Monday, June 25, 2018
Adapting to Life Changes and Embracing Living in the Moment
After over a month of depression, I am feeling much better. Every time I go through one of these cycles, some insight comes out of it; usually in the form of a poem. This time, there is no poem. Instead …
Yesterday I got up realizing my lesson for the day was “As much as I try to live in the moment, I get annoyed when my daily routines are interrupted.” Hmmm, what’s that say about routines and spontaneity? Me, who for many years claimed to practice spontaneity! Where did that go? What happened to living in the moment and enjoying the gift of life?
A few months back I had written: I don’t want to be so rigid in my routine that I can’t be flexible. But I continued to be frustrated when distractions interrupted my routines. I was mostly doing what I wanted to do, but the order in which I was doing my regular routine and the timing was off and that was driving me crazy. The big question is: Why let it upset me? What does it matter? And, who cares?
Today, in continuing the climb out of the black hole I let myself fall into the past couple month, I reach the rim and pull myself onto solid ground. I am determined to practice living in the moment and not be frustrated that my routine isn't exactly on schedule. Yes, I am older; my body aches and my brain too easily feels overwhelmed. I cannot do what I used to do in a timely manner (or some things not at all, ha ha).
That’s not an excuse to give up or not care. That means I have to figure out a way to do things MY way and in my own time; a way that works for me mentally and physically.
Others talk about doing things in “baby steps.” Maybe I could find different words or phrases to describe how I'm doing the work. I really don't want to say "baby steps" because I'm not a baby and I don't want to feel I'm babying myself. I'm just taking better care of myself physically and mentally. (That's important – care of the physical and the mental!) But I don't know what to call it yet.
Work the past couple of years has been done in shorter intervals over a longer time-period. I use the gardening time as a break from the “thinking” work of editing and writing. And a break doesn't necessarily mean doing nothing. It could be working on a different project to exercise other aspects of my being. For instance, after doing so much writing/editing work, get up from the chair and go outside to do a little physical gardening, or go in the studio and paint.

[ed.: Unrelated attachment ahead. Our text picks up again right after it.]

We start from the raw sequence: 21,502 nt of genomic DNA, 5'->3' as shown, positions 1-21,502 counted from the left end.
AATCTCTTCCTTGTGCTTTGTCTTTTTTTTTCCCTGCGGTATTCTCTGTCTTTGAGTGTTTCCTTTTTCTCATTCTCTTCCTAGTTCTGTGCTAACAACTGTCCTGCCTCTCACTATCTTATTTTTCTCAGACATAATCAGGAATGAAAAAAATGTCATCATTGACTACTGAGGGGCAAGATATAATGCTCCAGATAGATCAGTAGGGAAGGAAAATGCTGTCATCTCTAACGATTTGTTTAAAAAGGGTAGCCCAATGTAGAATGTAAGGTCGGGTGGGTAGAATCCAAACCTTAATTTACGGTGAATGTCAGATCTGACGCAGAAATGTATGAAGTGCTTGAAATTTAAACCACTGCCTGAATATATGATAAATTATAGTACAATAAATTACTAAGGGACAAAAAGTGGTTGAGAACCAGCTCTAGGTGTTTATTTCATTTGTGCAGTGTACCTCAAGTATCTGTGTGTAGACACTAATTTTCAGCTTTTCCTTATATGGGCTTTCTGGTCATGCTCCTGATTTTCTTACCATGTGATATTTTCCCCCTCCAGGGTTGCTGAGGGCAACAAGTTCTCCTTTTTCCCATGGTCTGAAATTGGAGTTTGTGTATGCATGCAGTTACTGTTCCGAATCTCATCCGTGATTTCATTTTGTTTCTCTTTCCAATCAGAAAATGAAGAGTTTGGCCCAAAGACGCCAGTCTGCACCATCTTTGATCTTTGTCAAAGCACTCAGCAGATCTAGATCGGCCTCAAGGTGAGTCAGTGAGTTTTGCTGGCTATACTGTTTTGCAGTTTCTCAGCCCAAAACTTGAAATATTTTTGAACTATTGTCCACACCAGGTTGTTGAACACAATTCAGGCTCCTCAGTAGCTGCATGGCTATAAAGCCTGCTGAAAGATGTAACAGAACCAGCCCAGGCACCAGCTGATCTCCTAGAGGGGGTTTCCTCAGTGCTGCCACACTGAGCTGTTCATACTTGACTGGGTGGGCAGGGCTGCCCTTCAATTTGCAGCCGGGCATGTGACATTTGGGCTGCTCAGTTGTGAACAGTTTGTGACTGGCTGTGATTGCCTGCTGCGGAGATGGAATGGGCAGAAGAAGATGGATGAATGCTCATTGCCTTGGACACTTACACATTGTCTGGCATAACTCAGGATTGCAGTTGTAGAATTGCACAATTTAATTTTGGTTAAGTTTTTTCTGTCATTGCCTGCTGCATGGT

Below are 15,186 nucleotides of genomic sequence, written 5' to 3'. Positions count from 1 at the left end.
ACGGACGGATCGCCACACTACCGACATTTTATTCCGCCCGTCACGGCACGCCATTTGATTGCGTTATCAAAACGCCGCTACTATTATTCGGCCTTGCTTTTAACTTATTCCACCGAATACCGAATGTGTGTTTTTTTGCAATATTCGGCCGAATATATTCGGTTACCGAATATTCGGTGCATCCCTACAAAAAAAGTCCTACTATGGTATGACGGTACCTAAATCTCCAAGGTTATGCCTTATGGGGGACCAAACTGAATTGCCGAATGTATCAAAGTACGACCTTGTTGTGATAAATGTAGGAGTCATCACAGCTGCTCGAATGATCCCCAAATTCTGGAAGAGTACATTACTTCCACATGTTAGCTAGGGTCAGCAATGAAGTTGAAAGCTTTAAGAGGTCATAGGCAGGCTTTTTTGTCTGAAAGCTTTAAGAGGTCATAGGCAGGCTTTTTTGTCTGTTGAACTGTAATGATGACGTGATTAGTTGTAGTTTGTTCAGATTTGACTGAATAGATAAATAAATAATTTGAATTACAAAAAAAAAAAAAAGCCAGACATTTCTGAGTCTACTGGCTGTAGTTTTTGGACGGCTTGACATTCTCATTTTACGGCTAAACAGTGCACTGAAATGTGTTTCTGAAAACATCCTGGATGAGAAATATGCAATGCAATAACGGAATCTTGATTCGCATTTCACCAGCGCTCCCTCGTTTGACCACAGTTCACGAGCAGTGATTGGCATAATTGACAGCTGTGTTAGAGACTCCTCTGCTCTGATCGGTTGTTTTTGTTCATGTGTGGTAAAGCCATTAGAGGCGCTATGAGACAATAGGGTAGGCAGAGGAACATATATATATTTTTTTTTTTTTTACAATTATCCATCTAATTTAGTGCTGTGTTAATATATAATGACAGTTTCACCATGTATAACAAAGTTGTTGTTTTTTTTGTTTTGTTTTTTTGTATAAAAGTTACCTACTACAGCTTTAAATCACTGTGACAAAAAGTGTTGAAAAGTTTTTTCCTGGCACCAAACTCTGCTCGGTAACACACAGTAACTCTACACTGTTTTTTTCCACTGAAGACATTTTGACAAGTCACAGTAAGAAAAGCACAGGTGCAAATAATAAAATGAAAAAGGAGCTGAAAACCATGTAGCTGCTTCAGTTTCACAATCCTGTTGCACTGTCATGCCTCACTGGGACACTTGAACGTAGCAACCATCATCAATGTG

At first, I set specific time limits, but that added a pressure to either sticking to the time or feeling guilty if I cut it short or go over. (Going over meaning I short on the next project.) So, if I really want to practice being in the moment, that means listening to my body and mind. The key is doing so much and knowing when to back off and do something different. It means working until mind and body says rest, then taking a break and not feeling guilty. I do a little here, a little there, and eventually things get done. At this point in my life, it doesn’t matter if garden work isn’t fully done all in one day or if the painting gets finished today.
Maybe today I am only physically able to do 20 minutes in the garden, but tomorrow I might be out there an hour. When I'm standing at the easel and my legs and back start to ache, I can go sit at the computer and do some writing. It doesn't matter how much time I was there. And it’s not just the physical aspect, but if my mind starts getting frustrated, as when a tough piece of writing when the words won’t come or on a painting and I’m just not liking the results, that’s an indicator to do something else.
Yes, listening to the self. After all, I live and work from home. Yes, there is a weekly deadline for the newspaper and I have an occasional deadline for an art show or an appointment, but the in-between times are very flexible. I can still do my morning routine, but it doesn't have to be exactly 1, 2, 3. Maybe today I did 1 and 3, then 2. Instead of having kitty play when Leo comes in for second breakfast, both kitties want catnip play after first breakfast.